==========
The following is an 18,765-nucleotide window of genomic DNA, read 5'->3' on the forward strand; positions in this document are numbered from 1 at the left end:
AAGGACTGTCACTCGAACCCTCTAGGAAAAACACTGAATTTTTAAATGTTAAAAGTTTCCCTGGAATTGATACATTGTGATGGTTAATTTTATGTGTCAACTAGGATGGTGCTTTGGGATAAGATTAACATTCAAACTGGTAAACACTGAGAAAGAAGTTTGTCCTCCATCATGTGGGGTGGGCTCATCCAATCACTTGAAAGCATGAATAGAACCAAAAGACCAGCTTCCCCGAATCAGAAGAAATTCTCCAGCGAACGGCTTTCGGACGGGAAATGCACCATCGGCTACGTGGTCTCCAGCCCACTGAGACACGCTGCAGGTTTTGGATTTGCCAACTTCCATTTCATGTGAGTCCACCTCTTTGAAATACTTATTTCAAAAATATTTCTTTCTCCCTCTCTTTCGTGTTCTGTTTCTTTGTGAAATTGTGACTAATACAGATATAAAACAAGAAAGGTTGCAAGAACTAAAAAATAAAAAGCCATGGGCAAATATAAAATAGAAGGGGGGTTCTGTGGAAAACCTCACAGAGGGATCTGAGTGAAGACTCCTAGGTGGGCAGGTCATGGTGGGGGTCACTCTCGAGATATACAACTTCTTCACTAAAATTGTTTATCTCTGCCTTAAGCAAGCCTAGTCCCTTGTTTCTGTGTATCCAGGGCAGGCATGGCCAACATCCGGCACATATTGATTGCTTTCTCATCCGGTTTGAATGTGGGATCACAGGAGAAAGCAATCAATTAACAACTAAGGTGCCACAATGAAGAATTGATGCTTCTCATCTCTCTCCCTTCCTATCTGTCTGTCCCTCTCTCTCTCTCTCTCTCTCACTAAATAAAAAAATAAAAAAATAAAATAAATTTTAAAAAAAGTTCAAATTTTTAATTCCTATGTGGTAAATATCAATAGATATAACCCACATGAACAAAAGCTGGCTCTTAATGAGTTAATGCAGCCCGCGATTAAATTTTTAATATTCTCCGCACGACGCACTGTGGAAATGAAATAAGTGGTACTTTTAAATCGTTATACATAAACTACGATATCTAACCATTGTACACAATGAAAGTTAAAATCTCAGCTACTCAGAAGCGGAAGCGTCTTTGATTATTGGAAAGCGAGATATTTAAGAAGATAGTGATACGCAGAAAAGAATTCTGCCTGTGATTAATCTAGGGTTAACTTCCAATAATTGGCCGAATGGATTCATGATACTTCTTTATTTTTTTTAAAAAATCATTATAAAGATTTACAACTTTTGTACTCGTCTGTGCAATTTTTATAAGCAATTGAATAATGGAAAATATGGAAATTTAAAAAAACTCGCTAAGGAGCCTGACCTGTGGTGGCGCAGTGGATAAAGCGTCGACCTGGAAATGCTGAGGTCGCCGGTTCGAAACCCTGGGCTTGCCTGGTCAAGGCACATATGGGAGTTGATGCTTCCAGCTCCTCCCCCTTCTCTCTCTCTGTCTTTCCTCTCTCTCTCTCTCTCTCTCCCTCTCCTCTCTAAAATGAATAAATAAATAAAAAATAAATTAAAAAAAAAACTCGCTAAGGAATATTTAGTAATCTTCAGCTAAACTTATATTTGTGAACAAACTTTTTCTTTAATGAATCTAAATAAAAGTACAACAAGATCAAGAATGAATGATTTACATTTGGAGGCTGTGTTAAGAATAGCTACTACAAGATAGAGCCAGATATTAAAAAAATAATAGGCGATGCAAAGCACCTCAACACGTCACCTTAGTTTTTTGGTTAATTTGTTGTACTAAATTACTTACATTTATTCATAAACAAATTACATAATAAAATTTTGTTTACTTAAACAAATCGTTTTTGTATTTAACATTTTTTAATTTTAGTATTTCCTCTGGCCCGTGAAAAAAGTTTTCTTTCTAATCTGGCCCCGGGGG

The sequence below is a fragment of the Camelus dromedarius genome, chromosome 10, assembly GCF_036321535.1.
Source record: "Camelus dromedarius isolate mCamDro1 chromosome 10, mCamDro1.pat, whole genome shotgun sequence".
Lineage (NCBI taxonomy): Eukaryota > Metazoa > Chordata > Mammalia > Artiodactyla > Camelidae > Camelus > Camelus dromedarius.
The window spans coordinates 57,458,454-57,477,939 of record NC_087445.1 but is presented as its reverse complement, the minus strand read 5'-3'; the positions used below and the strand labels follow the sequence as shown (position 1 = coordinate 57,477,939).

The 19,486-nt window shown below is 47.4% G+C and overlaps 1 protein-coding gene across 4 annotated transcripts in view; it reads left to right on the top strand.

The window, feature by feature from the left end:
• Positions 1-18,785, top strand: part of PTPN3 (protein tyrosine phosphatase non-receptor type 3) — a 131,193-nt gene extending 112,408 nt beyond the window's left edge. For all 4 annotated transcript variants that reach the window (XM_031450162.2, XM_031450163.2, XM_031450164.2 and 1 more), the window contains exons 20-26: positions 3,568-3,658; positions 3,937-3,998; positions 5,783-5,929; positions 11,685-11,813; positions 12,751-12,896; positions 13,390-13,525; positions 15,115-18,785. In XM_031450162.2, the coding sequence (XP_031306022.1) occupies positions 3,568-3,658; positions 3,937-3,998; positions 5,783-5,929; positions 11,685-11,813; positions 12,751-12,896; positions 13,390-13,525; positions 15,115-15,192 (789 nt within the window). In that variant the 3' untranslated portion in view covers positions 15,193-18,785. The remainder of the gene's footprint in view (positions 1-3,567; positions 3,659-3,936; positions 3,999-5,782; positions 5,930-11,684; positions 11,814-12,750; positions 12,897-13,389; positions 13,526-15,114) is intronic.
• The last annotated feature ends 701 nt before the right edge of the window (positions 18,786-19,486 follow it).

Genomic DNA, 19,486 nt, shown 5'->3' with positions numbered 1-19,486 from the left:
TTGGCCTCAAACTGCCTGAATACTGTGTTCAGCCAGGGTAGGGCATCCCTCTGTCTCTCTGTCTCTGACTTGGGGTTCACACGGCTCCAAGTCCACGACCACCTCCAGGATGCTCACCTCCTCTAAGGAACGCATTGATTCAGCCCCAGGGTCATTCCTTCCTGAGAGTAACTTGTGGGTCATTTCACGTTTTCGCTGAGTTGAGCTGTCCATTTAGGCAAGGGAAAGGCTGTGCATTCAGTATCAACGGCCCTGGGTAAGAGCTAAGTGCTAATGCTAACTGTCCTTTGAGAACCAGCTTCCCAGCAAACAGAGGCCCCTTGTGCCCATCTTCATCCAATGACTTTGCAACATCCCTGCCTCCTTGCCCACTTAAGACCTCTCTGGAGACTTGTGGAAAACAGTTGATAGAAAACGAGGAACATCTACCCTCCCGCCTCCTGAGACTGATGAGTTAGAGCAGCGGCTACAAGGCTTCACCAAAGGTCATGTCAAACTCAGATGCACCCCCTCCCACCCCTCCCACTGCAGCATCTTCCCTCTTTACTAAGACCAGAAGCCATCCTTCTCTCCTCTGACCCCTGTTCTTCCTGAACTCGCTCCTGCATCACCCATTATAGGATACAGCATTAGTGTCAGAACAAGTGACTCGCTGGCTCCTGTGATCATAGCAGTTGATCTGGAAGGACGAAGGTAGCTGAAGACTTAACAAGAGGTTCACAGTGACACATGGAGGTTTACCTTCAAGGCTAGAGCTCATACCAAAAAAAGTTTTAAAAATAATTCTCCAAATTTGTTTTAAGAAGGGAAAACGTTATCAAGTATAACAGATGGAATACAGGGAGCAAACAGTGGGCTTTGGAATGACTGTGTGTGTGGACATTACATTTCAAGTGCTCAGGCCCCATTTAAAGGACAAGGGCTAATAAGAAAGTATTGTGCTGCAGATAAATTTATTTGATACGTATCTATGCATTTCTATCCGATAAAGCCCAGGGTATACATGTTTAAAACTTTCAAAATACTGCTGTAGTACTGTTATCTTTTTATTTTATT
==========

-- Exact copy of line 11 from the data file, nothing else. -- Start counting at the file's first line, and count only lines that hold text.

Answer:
Genomic DNA, 19,486 nt, shown 5'->3' with positions numbered 1-19,486 from the left: